One big pain is going from barricades to sewer to bridge for Javert's suicide to wedding, so I was going to use a new grey chameleon scrim and strategic lighting. But I would like to be able to roman blind the scrim just in case (I haven't fully thought out the staging yet - this revolution is still just a twinkle in the eye). My scrim does not come with tabs. I would have to attach those myself, and then the scrim would be attached to our mid traveler track (but not function as a bi-part curtain).

The scrim is thankfully extremely light, but I'm wondering what might be the best way to affix the tabs...or should I throw out the whole idea and just leave the scrim hung and figure out how to stage this with the scrim permanently in place? And then, I promise Ron - I will try reading your instructions fast in hopes it sounds simple.

-Melissa
 

RonHebbard

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Jun 12, 2004
Location
Waterdown, ON, CA
I'm currently in a similar predicament. And some of what you said is a smear of letters and words to me, but I will do my best to catch up.

We are doing Les Mis in June. I'm all there is with the exception of conducting the pit, although I have done that too.
One big pain is going from barricades to sewer to bridge for Javert's suicide to wedding, so I was going to use a new grey chameleon scrim and strategic lighting. But I would like to be able to roman blind the scrim just in case (I haven't fully thought out the staging yet - this revolution is still just a twinkle in the eye). My scrim does not come with tabs. I would have to attach those myself, and then the scrim would be attached to our mid traveler track (but not function as a bi-part curtain).

The scrim is thankfully extremely light, but I'm wondering what might be the best way to affix the tabs...or should I throw out the whole idea and just leave the scrim hung and figure out how to stage this with the scrim permanently in place? And then, I promise Ron - I will try reading your instructions fast in hopes it sounds simple.

-Melissa
@Painterspoon Hello young Missy Spoon; are we back to chatting about curtains or have we progressed to how can I quickly fly my "chameleon scrim" out and in again sans any severe wrinkles when I don'have a fly tower, fly space and counter -weighted fly pipes??
Toodleoo!
Ron Hebbard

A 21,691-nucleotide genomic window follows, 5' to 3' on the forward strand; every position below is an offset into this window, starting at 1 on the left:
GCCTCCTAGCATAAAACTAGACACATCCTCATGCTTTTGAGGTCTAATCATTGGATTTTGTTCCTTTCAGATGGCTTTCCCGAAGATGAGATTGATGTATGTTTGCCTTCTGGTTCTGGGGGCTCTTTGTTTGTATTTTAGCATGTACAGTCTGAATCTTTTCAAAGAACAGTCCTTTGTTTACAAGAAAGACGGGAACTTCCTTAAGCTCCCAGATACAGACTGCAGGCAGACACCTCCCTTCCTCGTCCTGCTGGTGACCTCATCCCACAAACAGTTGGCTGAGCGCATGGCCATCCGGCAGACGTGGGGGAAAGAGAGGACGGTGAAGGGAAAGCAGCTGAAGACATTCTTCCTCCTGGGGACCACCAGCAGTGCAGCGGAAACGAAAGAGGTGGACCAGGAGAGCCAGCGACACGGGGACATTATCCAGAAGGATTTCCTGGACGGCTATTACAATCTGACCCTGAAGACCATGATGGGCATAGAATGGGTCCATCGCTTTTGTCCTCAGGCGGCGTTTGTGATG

BillConnerFASTC

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Jan 30, 2010
Location
Clayton NY 13624
I'm not sure I know what a chameleon scrim is. Is it sharkstooth scrim? If it's new, and you sew tabs to it, it won't be worth much; the sewing and subsequent pulling on those tabs will ruin it.

You're hanging it on a track but it doesn't have to track, correct?

It is likely possible you could modify the track arrangement to allow the scrim to travel in one direction, but some effort and skills required.

There could be a means to raise it by lifting the bottom and gathering it into a bundle, but different effort and skills.

Too many unknowns for me to see best solution from afar. Generally, though, if you want a cloth drop to be there or not, nothing simpler or safer than a track with enough run off space for it to stack out of sight.
 

RonHebbard

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Jun 12, 2004
Location
Waterdown, ON, CA
Yeah, the latter.



However, I recognize the fly-in after the fly-out is not within the realm of possibility.

haha
@Painterspoon Consider researching "oleo drops", it's 'old school' but fairly simple and has worked well for decades.

We've chewed oleo's to death on the Control Booth Forum at least twice in my memory. Some folks have an alternate name for the technique, it dates back to vaudeville days. This MAY link you to a one thread: https://www.controlbooth.com/search/6043/?q=oleo+drops&o=date

Personally I've used the method at least twice in a church basement dinner theatre with zero fly space, they made it work well and as quickly as they could fly them out and gravity could drag them back in.